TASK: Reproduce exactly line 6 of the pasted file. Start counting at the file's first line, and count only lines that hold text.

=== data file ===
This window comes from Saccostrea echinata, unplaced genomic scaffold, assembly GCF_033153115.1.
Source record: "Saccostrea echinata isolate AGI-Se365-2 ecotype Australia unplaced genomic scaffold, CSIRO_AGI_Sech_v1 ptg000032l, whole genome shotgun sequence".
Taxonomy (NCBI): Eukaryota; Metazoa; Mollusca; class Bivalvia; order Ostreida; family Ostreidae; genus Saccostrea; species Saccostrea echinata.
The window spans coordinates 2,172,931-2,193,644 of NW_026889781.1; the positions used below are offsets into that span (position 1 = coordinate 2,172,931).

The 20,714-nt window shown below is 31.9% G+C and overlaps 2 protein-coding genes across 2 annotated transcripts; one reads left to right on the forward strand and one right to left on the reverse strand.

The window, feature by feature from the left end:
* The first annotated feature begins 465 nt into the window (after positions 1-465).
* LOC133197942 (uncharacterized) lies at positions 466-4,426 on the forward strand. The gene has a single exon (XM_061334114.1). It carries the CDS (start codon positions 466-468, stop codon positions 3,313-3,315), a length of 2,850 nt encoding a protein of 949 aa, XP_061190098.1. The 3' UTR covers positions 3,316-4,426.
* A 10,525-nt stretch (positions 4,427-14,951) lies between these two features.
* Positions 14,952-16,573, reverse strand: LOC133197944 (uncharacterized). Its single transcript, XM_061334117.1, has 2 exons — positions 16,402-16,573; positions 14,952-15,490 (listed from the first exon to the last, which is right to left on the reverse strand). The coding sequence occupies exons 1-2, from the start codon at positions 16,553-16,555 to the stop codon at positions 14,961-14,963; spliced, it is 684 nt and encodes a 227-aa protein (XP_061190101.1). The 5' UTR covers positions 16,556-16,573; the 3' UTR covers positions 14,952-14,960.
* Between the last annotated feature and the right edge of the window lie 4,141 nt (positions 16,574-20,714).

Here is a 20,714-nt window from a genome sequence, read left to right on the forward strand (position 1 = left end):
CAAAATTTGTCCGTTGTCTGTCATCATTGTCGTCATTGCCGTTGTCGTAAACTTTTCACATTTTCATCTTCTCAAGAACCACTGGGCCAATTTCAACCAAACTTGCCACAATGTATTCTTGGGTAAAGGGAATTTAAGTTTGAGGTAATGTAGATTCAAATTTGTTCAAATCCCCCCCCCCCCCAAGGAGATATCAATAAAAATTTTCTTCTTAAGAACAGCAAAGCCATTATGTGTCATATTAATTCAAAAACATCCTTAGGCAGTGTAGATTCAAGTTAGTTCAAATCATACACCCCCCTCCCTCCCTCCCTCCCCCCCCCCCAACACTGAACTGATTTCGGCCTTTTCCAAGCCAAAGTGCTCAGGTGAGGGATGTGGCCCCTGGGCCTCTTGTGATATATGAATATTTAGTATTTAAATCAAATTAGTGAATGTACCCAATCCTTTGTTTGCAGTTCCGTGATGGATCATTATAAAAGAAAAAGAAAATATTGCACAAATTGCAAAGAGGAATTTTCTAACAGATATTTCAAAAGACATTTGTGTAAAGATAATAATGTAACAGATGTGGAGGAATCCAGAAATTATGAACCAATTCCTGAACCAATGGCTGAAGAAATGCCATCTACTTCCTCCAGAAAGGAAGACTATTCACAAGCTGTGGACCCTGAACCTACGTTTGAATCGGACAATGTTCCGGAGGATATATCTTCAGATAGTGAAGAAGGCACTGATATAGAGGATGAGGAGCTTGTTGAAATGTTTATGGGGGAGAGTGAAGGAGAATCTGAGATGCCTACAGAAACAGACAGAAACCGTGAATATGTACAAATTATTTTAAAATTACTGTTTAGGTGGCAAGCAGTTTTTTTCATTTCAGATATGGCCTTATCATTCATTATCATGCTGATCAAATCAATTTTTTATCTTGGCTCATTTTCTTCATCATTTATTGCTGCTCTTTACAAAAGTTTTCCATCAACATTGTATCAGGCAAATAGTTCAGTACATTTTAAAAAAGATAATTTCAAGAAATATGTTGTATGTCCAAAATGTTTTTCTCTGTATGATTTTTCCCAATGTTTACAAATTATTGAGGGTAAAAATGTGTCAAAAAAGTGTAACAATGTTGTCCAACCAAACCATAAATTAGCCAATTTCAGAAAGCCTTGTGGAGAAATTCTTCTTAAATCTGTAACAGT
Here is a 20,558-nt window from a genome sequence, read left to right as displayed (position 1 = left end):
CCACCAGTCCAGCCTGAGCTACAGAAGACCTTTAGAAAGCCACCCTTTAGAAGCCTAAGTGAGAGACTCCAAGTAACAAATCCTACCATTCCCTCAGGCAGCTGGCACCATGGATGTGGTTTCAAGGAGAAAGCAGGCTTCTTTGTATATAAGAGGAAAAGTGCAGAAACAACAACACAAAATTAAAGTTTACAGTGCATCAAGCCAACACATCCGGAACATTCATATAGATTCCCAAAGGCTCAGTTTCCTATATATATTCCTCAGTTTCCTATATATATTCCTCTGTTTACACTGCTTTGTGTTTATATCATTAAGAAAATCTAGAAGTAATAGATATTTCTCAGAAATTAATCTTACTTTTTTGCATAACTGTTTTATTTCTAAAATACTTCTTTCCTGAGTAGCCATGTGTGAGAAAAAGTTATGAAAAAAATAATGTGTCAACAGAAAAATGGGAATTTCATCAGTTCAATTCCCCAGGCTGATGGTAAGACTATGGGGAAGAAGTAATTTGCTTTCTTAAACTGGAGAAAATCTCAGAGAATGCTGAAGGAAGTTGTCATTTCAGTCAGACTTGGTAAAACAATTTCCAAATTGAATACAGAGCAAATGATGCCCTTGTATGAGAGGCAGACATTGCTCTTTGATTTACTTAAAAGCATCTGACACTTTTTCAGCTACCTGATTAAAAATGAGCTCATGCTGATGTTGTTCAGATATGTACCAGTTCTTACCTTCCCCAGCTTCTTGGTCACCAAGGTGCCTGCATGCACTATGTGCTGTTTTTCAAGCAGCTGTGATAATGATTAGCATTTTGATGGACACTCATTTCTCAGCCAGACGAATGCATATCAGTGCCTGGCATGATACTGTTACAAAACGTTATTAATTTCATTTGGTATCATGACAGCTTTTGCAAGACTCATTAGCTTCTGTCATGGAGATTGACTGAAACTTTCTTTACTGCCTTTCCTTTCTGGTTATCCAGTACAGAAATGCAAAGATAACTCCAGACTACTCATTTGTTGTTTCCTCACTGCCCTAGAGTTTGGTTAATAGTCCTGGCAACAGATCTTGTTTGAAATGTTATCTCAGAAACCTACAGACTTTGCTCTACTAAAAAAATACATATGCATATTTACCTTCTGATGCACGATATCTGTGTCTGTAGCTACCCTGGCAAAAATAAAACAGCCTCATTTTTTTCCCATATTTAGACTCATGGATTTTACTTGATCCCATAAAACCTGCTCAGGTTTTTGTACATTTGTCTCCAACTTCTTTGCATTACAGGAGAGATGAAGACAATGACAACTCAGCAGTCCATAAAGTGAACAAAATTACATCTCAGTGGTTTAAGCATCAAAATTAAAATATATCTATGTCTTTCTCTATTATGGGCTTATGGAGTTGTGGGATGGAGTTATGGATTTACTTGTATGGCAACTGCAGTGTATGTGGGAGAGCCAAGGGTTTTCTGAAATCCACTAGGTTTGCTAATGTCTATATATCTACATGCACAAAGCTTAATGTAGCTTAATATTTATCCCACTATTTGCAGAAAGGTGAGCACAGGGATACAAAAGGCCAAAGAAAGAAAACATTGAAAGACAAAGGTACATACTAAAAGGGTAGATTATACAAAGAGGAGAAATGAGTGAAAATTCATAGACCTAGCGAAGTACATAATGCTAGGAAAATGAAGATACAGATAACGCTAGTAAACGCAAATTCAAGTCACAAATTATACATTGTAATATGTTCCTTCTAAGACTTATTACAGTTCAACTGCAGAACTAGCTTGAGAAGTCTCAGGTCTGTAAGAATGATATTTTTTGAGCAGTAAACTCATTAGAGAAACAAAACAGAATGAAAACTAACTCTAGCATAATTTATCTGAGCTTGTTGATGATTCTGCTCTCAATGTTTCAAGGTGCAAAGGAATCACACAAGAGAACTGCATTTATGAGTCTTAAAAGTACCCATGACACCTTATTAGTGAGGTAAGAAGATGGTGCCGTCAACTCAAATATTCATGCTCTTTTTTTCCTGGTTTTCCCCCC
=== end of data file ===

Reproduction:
The window, feature by feature from the left end: